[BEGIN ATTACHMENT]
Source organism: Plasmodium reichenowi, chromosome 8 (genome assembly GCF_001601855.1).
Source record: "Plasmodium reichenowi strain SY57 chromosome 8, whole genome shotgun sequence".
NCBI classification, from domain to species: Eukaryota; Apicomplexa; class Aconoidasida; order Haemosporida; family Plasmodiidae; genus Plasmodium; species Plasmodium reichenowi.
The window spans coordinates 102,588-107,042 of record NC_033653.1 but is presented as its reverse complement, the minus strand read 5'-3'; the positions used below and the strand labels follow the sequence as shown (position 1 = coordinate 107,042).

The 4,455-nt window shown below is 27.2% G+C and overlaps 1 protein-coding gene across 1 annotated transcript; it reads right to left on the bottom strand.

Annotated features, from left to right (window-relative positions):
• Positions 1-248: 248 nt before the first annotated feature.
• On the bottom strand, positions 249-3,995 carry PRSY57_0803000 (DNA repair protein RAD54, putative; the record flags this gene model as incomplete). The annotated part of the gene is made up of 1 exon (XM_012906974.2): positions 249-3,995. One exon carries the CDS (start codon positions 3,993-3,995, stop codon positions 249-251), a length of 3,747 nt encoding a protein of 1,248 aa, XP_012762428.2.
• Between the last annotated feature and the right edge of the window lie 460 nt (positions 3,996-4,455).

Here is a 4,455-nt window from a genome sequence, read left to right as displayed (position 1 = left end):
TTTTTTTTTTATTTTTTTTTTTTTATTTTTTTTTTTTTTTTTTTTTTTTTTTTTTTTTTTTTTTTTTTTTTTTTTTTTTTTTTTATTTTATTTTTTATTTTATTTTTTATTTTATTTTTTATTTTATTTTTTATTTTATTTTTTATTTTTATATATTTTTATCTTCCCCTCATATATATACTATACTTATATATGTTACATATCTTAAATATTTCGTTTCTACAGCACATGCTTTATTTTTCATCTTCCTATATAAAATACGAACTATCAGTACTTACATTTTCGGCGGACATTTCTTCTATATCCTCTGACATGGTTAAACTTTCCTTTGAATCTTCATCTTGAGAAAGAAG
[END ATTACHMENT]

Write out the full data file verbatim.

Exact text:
Source organism: Plasmodium reichenowi, chromosome 8 (genome assembly GCF_001601855.1).
Source record: "Plasmodium reichenowi strain SY57 chromosome 8, whole genome shotgun sequence".
NCBI classification, from domain to species: Eukaryota; Apicomplexa; class Aconoidasida; order Haemosporida; family Plasmodiidae; genus Plasmodium; species Plasmodium reichenowi.
The window spans coordinates 102,588-107,042 of record NC_033653.1 but is presented as its reverse complement, the minus strand read 5'-3'; the positions used below and the strand labels follow the sequence as shown (position 1 = coordinate 107,042).

The 4,455-nt window shown below is 27.2% G+C and overlaps 1 protein-coding gene across 1 annotated transcript; it reads right to left on the bottom strand.

Annotated features, from left to right (window-relative positions):
• Positions 1-248: 248 nt before the first annotated feature.
• On the bottom strand, positions 249-3,995 carry PRSY57_0803000 (DNA repair protein RAD54, putative; the record flags this gene model as incomplete). The annotated part of the gene is made up of 1 exon (XM_012906974.2): positions 249-3,995. One exon carries the CDS (start codon positions 3,993-3,995, stop codon positions 249-251), a length of 3,747 nt encoding a protein of 1,248 aa, XP_012762428.2.
• Between the last annotated feature and the right edge of the window lie 460 nt (positions 3,996-4,455).

Here is a 4,455-nt window from a genome sequence, read left to right as displayed (position 1 = left end):
TTTTTTTTTTATTTTTTTTTTTTTATTTTTTTTTTTTTTTTTTTTTTTTTTTTTTTTTTTTTTTTTTTTTTTTTTTTTTTTTTTATTTTATTTTTTATTTTATTTTTTATTTTATTTTTTATTTTATTTTTTATTTTATTTTTTATTTTTATATATTTTTATCTTCCCCTCATATATATACTATACTTATATATGTTACATATCTTAAATATTTCGTTTCTACAGCACATGCTTTATTTTTCATCTTCCTATATAAAATACGAACTATCAGTACTTACATTTTCGGCGGACATTTCTTCTATATCCTCTGACATGGTTAAACTTTCCTTTGAATCTTCATCTTGAGAAAGAAG